Focus on quality,
not quantity

Consider offering four or fewer funds with style and market-cap flexibility

Circle chart evenly divided into three parts, showing U.S. Equity Streamline. One third makes up the Growth fund. Another third makes up the Dividend-focused fund. The last third is the Small-cap fund via a dedicated or all-cap fund.

Avoid checking each style box

On average, a DC menu has nine U.S. equity funds, making this asset class ripe for consolidation. Offering one fund per style box doesn’t provide significant diversification benefits.

Most U.S. equity style boxes are highly correlated to one another

Five-year correlation of U.S. equity funds by style box

This chart shows a comparison of several style boxes comparing them with the same styles. On each axis of the chart, the categories are listed as large growth, large value, large blend, mid-cap growth, mid-cap value, mid-cap blend, small growth, small value, and small blend.  Despite being different investment styles, their underlying asset movements are often correlated. They do not necessarily appear to be as diversified as they initially appear. The lowest correlation value compares a small-blend fund with a large-growth fund at 0.73. The highest correlation funds are mid-cap blend with a mid-cap value fund and a small-blend fund with a small-value fund, each yielding 0.99.

Source: Morningstar. Correlations for the five years ended September 30, 2018.

Correlation is a statistical measure that determines how assets move in relation to each other. A positive number means the assets move in the same direction, and a negative number means they move in opposite directions.

“ERISA doesn’t require plan sponsors to cover the style spectrum. In fact, 404(c) only stipulates three materially different risk-return options be offered. Instead of trying to populate each style box, plan sponsors should ask themselves what purpose each fund is serving.”

— Craig Duglin
Senior Product Manager, Capital Group

Get broad exposure with fewer options

Instead of focusing on style boxes, choose funds with flexibility to span styles and market capitalization. These funds:

  • Provide diversification
  • Allow skilled managers to seek the best investments from a broader universe

Since participants only choose a few funds on average ...

Two charts are shown for comparison. Both charts are based on funds that are compared by style, aligning the size of the fund—ranging from Micro to Small to mid-sized to large to giant—against the kind of fund they are, namely Deep-value, Core-value, Core, Core-growth, or High-growth. 
In the first chart, the funds displayed are restricted solely by style. For example, there is a fund only for large core, or only one fund for mid-sized Core-value, or only one fund for small Core-growth.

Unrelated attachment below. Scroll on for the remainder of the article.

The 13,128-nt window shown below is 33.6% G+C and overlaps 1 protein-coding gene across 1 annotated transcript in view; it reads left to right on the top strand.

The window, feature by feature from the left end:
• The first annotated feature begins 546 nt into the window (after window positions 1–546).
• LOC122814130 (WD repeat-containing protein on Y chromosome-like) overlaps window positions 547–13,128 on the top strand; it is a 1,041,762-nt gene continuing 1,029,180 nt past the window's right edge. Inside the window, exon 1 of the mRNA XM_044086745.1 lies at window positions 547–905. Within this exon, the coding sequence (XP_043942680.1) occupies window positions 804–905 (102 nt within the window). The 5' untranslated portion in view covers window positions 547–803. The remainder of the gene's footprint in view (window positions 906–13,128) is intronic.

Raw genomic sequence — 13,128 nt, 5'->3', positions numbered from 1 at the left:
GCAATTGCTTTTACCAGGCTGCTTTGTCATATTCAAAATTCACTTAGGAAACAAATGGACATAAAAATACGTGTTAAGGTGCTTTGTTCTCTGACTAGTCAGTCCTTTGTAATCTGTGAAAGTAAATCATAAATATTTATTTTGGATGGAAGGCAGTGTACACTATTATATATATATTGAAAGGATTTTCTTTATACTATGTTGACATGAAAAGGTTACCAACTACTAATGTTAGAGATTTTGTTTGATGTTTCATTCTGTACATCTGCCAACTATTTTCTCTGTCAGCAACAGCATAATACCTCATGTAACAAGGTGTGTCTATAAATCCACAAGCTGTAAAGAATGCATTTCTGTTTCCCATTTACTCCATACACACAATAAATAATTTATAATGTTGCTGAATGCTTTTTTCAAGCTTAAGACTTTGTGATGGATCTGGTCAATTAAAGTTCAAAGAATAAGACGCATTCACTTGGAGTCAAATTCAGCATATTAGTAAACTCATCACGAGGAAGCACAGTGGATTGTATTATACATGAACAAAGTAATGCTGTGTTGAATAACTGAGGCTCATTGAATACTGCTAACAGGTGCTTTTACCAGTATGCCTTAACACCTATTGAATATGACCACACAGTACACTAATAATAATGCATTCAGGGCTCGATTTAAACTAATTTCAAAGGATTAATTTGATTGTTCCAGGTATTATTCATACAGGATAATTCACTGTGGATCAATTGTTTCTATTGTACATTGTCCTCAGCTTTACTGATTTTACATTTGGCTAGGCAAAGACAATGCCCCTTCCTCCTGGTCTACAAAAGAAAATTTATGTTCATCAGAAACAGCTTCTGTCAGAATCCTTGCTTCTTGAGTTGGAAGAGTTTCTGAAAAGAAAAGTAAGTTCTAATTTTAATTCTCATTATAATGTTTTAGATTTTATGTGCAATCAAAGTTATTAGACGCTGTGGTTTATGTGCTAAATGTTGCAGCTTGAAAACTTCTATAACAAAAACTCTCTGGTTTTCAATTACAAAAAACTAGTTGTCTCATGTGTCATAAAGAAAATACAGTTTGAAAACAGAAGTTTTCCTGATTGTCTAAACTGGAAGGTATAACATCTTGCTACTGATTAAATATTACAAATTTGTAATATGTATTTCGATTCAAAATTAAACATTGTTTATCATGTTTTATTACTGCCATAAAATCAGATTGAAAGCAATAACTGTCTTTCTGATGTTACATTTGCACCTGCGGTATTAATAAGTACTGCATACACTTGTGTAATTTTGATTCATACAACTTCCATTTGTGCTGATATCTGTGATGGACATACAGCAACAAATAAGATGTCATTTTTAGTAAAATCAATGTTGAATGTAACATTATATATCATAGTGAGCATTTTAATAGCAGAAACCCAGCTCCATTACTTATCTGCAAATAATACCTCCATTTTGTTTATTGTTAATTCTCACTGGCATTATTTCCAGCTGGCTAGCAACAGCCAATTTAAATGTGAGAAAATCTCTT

The second chart, using the same parameters, display funds that are broader and overlap several of the styles. The image looks similar to a Venn diagram indicating that each fund overlaps several of the styles, and can overlap each other.

... consider offering broader funds instead of one fund per style box.

Hypothetical charts for illustration purposes only.

Help manage volatility with dividend-focused funds

Consider including a dividend-oriented fund in the lineup. Historically, higher yielding equity funds have been more resilient in down markets. Funds focused on dividends have offered:

  • Less volatility
  • Meaningful capital appreciation potential

Higher yielding equity funds have been less volatile

20-year annualized return and standard deviation of actively managed U.S. equity funds by yield

Horizontal bar graph comparing the standard deviation of funds and their returns. The first bar shows funds with top-quartile yields having a standard deviation of 13.55 percent, with 6.08 percent in returns. The second bar shows funds with lower yields having a standard deviation of 14.97 percent, with 5.74 percent in returns.

Source: Capital Group, based on Morningstar data as of December 31, 2017. Funds include actively managed funds in the U.S. Large Growth, Large Blend and Large Value categories. Top-yielding funds were those funds whose distribution rates ranked in the top quartile. Other funds were all remaining funds.

Annualized standard deviation (based on monthly returns) is a common measure of absolute volatility that tells how returns over time have varied from the mean. A lower number signifies lower volatility.

This article illustrates the number and type of funds that a plan might offer; it does not describe participants' asset allocations.

How we fit

A disciplined approach to U.S. growth investing

The Growth Fund of America®
A time-tested growth strategy built for navigating a variety of market environments

Washington Mutual Investors Fund℠
A blue-chip fund focusing on dividends to help deliver consistent results

Investments are not FDIC-insured, nor are they deposits of or guaranteed by a bank or any other entity, so they may lose value.

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